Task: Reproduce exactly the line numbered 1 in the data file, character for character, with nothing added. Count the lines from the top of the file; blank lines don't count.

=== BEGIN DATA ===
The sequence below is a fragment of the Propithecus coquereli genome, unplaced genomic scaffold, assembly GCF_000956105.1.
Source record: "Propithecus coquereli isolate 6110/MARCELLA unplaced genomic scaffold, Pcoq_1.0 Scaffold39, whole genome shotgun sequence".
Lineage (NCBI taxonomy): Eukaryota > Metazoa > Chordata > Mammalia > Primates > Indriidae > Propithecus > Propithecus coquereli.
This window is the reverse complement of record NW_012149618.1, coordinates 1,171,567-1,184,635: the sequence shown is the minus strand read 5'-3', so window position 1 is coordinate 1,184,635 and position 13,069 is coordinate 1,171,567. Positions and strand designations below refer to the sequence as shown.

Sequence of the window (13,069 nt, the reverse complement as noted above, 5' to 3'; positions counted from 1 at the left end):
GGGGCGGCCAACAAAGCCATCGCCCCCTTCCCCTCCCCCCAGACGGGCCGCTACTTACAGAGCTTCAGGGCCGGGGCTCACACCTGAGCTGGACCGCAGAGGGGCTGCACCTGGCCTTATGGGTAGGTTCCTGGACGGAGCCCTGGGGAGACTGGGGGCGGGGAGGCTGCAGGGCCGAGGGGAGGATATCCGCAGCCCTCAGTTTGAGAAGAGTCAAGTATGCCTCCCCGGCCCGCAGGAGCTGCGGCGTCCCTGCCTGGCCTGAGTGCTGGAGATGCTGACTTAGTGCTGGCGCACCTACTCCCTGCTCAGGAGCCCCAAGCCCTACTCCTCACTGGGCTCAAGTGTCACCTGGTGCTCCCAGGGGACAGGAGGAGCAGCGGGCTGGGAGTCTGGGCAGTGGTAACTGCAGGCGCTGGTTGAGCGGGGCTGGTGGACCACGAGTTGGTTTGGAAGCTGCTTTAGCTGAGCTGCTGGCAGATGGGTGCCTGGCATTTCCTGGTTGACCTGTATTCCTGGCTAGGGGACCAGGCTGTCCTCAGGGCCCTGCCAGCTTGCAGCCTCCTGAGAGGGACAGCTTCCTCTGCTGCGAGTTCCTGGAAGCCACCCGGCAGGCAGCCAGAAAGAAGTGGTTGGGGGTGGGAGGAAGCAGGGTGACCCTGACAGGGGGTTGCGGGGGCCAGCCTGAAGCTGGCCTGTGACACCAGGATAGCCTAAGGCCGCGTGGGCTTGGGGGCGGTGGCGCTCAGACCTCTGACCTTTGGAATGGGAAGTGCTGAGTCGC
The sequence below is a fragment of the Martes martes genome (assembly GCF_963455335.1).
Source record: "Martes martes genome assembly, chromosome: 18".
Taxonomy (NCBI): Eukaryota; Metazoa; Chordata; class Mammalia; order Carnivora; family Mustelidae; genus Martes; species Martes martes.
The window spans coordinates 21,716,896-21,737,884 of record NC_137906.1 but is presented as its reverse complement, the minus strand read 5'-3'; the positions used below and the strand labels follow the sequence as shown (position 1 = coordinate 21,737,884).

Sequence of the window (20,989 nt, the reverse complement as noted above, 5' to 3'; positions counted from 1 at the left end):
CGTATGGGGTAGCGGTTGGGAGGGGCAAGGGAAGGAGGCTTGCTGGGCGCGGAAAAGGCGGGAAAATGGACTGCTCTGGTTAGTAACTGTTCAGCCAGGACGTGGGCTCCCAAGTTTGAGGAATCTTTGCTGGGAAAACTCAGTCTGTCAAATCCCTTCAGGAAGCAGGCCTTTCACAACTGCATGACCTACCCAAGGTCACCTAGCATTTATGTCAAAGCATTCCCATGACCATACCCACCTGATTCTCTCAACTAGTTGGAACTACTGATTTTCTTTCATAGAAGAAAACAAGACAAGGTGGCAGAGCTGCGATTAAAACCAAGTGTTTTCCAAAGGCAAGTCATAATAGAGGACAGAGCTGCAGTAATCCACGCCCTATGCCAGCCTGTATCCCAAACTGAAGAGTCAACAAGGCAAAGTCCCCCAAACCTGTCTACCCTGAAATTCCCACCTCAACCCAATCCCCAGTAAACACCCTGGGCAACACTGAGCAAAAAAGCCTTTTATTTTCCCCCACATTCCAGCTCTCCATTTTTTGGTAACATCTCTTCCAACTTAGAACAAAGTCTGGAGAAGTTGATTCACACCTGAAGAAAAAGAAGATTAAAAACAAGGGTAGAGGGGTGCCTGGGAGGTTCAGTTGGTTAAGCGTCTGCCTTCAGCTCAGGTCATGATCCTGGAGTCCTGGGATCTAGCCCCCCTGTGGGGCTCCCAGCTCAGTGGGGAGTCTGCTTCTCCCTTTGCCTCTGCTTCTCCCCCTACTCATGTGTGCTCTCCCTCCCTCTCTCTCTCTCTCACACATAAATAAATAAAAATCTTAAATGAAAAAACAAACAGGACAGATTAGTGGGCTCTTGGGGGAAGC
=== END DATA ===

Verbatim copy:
The sequence below is a fragment of the Propithecus coquereli genome, unplaced genomic scaffold, assembly GCF_000956105.1.